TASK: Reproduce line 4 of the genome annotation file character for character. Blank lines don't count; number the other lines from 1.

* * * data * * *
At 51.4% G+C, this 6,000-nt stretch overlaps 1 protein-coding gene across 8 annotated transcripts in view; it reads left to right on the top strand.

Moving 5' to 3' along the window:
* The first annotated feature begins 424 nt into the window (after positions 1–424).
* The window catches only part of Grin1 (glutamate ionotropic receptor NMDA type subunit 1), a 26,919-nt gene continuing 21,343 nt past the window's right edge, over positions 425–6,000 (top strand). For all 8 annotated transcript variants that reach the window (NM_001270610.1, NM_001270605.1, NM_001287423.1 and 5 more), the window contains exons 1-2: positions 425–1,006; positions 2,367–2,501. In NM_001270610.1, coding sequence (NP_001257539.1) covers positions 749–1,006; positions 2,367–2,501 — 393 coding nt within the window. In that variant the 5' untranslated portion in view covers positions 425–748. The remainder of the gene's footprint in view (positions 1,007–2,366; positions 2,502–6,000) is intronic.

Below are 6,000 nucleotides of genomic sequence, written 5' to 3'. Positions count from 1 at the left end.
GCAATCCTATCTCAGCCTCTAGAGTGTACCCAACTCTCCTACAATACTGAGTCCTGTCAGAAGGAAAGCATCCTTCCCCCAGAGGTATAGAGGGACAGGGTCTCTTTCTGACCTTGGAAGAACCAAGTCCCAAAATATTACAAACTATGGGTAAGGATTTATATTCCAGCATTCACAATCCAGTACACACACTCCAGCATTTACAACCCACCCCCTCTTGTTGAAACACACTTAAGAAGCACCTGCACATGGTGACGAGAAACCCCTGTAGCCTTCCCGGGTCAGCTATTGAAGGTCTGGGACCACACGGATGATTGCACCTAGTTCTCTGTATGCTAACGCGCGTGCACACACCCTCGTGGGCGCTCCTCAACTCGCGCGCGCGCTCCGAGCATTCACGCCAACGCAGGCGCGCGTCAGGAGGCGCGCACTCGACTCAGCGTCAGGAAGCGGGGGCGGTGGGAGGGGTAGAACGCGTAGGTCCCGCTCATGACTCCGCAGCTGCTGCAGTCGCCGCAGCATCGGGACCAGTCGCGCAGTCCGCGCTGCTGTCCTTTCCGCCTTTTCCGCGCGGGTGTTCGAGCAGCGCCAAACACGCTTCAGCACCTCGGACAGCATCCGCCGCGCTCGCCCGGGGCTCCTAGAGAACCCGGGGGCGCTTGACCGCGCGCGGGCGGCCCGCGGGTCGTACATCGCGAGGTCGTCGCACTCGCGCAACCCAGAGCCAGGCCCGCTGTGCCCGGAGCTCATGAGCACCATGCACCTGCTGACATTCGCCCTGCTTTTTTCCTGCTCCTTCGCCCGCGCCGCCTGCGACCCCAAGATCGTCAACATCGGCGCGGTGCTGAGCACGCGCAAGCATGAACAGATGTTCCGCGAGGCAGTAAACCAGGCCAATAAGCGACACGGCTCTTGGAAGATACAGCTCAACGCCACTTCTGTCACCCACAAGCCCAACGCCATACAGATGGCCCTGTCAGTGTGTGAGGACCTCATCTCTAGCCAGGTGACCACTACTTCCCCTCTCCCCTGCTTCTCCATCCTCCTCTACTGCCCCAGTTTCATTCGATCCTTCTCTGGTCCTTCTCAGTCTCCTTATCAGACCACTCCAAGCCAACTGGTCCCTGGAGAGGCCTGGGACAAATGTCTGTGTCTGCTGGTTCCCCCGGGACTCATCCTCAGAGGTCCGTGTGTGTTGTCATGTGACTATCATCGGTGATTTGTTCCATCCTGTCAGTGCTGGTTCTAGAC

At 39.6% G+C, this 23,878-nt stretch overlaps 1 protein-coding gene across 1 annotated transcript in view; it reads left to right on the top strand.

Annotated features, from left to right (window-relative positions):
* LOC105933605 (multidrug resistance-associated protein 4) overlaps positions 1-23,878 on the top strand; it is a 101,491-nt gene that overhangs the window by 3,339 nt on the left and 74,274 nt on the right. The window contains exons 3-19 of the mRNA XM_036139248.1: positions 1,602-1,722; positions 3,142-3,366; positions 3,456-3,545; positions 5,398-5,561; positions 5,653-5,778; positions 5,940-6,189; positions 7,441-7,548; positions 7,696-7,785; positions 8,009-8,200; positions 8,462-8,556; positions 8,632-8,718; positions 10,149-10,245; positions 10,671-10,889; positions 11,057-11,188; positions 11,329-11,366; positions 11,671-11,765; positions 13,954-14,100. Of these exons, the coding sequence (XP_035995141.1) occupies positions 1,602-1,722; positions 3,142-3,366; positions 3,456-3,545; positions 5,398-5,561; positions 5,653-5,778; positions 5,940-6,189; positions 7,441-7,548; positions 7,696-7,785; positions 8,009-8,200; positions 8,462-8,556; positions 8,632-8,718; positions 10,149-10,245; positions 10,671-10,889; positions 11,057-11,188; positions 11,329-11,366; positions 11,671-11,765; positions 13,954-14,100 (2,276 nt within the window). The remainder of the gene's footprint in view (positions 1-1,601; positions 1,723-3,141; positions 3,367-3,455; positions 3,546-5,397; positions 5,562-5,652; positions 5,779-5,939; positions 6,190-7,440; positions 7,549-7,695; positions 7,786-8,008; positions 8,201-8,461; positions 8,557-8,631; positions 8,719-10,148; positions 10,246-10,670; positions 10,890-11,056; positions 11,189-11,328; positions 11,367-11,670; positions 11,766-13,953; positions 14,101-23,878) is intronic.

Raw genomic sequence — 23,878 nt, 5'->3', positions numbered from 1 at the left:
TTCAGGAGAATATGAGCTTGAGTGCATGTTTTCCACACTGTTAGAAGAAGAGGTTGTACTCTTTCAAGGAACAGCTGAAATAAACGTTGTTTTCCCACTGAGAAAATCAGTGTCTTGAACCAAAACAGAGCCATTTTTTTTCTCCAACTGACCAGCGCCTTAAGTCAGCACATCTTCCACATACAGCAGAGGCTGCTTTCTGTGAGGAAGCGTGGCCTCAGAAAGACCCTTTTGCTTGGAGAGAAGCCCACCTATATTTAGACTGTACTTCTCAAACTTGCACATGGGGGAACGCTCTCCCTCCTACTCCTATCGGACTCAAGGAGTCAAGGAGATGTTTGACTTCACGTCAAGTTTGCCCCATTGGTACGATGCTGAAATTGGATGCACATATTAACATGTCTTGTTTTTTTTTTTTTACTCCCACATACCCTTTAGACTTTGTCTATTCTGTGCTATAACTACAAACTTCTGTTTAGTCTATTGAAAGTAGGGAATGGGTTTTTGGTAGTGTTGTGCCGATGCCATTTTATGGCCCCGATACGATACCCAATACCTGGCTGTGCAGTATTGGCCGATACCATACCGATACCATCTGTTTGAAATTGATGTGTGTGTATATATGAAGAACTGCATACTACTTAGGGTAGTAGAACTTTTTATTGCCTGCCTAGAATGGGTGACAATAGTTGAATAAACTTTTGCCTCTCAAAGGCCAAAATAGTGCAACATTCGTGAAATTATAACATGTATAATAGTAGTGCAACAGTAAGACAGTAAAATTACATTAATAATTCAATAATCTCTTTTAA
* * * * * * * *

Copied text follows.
* The window catches only part of Grin1 (glutamate ionotropic receptor NMDA type subunit 1), a 26,919-nt gene continuing 21,343 nt past the window's right edge, over positions 425–6,000 (top strand). For all 8 annotated transcript variants that reach the window (NM_001270610.1, NM_001270605.1, NM_001287423.1 and 5 more), the window contains exons 1-2: positions 425–1,006; positions 2,367–2,501. In NM_001270610.1, coding sequence (NP_001257539.1) covers positions 749–1,006; positions 2,367–2,501 — 393 coding nt within the window. In that variant the 5' untranslated portion in view covers positions 425–748. The remainder of the gene's footprint in view (positions 1,007–2,366; positions 2,502–6,000) is intronic.